Based on the incarnations of their characters from their respective live-action televisions series, Batman ‘66 Meets Wonder Woman ‘77 is a lot of fun. And unlike the campy television shows on which it is based, this comic has a tight plot - setting the stage for a solid mini-series. The first issue in this six-parter features the dynamic duo making a purr-fect capture of a glam Catwoman as she attempts to steal a rare book for Talia al Ghul. This leads to a long-form flashback in which young Bruce Wayne first encounters Wonder Woman at the Wayne Mansion when she’s involved in a dust-up with some nazis at an auction in which they are trying to pinch the same book. We also encounter a young Talia and her evil father, the infamous Ra’s al Ghul. Holy plot twist, Batman!
Jeff Parker and Marc Andreyko have lovingly crafted this tale. When a young Bruce encounters Diana Prince for the first time, it’s as she is transforming into Wonder Woman. The young lad is dazzled by Lynda Carter’s heroine spinning around as her clothes morph into the star-spangled underwear and metallic top. He can’t believe his eyes! It’s a moment that highlights the silly joy of the TV series. And as Adam West’s Batman recounts the tale to Robin and Alfred, the reader’s pleasure for nostalgia is only compounded.
Being only issue number one in a six-parter, we’re introduced to the plot, but there’s still much to tell. Judging from what we can read so far, this will be a fun series to collect and/or enjoy as an inevitable trade paperback. The camp is dialed down because stressing it would only get boring after a while. Instead, the writers smartly rely on good writing and a solid story. A rarity these days.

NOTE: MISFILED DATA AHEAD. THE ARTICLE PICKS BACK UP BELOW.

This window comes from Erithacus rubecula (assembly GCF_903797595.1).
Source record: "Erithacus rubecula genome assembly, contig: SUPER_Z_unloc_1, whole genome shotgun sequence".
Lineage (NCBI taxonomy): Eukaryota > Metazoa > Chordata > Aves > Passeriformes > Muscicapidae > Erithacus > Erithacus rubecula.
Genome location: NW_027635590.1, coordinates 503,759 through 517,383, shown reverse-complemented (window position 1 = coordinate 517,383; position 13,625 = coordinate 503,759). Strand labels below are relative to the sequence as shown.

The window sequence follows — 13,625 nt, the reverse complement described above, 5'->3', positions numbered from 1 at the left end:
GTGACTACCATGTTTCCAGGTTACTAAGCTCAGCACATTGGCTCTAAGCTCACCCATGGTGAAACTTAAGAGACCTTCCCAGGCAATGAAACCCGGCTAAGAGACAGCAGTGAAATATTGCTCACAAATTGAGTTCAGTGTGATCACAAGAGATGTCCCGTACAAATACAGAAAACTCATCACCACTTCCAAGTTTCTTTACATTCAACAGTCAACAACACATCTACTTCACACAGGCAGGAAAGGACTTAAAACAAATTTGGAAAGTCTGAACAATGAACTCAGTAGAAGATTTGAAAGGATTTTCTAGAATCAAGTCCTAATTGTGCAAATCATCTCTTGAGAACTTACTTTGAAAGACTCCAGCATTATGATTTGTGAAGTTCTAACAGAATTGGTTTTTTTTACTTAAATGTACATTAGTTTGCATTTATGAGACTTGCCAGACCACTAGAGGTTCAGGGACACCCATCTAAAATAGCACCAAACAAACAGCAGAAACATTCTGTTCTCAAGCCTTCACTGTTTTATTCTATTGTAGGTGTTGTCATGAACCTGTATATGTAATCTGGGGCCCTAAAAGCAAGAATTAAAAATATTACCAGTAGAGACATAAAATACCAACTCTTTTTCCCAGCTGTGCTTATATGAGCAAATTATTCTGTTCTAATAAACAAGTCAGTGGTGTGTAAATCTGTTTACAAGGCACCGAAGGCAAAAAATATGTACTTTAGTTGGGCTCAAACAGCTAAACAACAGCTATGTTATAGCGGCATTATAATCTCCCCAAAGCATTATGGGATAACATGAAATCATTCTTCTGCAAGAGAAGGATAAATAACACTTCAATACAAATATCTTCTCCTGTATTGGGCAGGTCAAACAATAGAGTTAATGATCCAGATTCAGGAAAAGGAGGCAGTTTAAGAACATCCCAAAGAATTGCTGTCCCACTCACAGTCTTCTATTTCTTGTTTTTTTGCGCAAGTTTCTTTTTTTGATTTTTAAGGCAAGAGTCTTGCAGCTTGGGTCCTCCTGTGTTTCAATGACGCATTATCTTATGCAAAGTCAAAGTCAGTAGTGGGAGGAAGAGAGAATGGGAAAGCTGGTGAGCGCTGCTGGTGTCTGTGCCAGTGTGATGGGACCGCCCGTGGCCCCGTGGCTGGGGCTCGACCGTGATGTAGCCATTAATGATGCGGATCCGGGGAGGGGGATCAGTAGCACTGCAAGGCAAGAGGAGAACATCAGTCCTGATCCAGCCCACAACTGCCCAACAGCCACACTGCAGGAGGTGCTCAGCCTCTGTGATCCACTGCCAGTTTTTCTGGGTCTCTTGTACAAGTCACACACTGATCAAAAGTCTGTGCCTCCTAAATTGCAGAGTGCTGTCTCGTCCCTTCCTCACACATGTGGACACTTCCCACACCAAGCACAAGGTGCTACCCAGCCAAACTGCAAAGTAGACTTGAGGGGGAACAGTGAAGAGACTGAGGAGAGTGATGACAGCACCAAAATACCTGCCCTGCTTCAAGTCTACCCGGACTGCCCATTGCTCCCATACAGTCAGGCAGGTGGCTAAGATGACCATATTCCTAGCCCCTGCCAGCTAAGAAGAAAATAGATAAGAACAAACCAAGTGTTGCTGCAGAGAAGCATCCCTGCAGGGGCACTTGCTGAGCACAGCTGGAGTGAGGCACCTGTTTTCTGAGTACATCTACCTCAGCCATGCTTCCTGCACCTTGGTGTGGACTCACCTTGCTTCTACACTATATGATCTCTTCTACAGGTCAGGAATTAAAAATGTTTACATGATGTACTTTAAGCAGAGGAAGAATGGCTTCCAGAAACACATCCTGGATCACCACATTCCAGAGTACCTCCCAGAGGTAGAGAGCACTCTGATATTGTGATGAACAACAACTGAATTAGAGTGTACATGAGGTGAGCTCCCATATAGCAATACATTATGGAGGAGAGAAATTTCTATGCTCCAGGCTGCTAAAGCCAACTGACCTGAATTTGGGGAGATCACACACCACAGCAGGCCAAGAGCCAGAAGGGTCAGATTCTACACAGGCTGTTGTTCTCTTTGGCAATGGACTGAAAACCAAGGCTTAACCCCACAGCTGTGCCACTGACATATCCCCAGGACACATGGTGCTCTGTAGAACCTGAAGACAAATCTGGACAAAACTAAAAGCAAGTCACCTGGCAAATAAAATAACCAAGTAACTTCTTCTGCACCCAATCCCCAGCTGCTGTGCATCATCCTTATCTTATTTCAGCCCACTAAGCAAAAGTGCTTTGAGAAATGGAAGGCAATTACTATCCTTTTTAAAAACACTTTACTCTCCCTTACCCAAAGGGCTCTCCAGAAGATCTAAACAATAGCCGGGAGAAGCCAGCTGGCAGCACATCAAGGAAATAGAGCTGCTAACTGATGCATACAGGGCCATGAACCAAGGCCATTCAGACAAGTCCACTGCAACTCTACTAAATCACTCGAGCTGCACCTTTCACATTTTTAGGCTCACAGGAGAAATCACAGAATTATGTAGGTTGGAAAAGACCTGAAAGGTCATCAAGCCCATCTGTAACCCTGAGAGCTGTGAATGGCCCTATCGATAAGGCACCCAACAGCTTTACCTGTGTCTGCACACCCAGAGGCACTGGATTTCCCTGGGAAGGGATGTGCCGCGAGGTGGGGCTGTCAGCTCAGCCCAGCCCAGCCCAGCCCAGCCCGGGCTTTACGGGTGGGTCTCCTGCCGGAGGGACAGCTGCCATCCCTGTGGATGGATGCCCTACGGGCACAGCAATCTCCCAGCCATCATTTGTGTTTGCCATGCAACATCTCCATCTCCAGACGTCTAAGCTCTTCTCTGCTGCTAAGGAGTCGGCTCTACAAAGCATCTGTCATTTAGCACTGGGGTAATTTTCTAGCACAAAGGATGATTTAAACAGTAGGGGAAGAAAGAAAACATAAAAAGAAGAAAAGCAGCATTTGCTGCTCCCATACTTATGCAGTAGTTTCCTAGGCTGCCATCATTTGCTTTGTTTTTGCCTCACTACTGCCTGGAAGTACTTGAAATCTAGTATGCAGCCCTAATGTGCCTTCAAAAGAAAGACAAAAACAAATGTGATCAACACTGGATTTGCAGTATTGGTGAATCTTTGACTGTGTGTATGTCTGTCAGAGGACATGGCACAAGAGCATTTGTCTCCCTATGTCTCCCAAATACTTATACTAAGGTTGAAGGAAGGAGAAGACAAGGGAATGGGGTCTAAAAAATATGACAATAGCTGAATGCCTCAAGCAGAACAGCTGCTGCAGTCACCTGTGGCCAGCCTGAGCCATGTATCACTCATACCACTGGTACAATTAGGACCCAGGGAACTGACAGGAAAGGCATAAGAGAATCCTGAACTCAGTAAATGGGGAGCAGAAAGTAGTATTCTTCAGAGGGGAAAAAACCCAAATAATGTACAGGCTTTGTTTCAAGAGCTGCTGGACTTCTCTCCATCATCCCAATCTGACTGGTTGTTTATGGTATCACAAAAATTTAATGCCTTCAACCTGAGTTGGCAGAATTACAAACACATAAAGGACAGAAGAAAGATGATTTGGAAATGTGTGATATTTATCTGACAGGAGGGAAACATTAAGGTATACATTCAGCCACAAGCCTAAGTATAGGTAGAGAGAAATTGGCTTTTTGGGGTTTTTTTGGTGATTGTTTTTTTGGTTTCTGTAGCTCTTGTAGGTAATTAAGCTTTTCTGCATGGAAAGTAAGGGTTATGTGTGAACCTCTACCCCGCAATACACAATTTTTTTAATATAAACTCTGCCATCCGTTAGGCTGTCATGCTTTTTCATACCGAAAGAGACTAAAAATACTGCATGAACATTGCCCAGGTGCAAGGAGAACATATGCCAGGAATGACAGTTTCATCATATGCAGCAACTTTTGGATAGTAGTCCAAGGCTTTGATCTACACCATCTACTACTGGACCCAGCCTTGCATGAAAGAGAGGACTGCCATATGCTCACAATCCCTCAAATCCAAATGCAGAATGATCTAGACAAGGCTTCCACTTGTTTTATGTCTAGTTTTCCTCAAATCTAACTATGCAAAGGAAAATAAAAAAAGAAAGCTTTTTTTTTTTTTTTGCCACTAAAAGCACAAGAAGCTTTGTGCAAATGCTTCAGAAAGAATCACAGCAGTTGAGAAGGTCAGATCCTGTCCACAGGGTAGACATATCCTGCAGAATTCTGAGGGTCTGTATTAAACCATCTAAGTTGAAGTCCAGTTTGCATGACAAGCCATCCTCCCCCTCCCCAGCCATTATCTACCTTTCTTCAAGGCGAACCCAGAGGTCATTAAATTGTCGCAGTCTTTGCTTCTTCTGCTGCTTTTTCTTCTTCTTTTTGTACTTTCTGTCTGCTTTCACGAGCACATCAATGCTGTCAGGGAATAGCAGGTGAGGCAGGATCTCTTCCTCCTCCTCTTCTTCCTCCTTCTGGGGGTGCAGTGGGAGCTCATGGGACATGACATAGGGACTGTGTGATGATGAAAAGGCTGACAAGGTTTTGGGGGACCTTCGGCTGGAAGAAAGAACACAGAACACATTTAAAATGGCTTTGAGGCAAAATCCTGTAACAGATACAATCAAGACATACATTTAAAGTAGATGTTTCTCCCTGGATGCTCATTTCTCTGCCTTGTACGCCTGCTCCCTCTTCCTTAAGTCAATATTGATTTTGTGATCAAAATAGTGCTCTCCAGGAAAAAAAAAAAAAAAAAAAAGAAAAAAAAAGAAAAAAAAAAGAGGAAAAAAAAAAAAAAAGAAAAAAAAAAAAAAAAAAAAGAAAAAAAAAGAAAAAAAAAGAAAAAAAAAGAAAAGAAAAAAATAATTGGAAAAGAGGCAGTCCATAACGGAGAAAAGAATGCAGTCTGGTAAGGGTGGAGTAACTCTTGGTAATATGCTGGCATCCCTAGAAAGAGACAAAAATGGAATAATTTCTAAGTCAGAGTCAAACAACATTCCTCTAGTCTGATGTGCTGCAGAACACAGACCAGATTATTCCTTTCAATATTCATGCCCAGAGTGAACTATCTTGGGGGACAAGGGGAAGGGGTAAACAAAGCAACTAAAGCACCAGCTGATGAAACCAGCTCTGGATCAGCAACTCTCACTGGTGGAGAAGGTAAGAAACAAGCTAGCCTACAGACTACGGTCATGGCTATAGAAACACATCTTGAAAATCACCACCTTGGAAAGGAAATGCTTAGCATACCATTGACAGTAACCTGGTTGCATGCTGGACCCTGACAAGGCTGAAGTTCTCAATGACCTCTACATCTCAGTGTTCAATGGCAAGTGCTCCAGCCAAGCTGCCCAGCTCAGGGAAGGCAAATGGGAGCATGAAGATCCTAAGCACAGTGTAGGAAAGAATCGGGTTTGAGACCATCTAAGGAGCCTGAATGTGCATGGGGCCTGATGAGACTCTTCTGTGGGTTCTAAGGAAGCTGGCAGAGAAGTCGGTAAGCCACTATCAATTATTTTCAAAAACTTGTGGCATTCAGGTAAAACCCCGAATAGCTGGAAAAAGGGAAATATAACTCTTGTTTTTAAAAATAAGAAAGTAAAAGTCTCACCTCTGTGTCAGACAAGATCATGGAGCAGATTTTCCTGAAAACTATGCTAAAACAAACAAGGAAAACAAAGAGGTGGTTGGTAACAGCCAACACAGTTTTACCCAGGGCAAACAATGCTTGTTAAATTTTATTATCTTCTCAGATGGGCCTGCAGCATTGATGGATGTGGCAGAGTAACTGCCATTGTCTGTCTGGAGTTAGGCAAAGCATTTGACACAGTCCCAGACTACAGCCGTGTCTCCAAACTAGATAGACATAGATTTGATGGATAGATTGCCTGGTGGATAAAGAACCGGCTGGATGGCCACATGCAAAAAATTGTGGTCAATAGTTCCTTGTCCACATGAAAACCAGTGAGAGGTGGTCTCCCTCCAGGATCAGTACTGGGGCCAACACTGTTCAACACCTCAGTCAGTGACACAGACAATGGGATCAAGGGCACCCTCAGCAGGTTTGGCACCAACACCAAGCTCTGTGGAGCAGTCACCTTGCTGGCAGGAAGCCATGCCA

The dynamic duo theme runs through this comic, from the heroes, to the writers to the artists. David Hahn and industry veteran Karl Kesel are a perfect pairing for this series. Hahn’s pencils are playful and relaxed, acknowledging the source material, but stylized and on-point, never allowing the abject silliness of the source inspiration to derail the need for strong illustration. Kesel brings his versatile inking abilities and wealth of DC Comics experience to ensure a cohesive visual experience. Some pages have echoes of the retro-style work of the late, great Darwyn Cooke, and all the better.
This is a fun new mini-series and I look forward to reading it to completion. By bringing together two beloved television series and additional characters from the Bat mythos, there is only one thing a reader should exclaim: Holy comic book gold, Batman!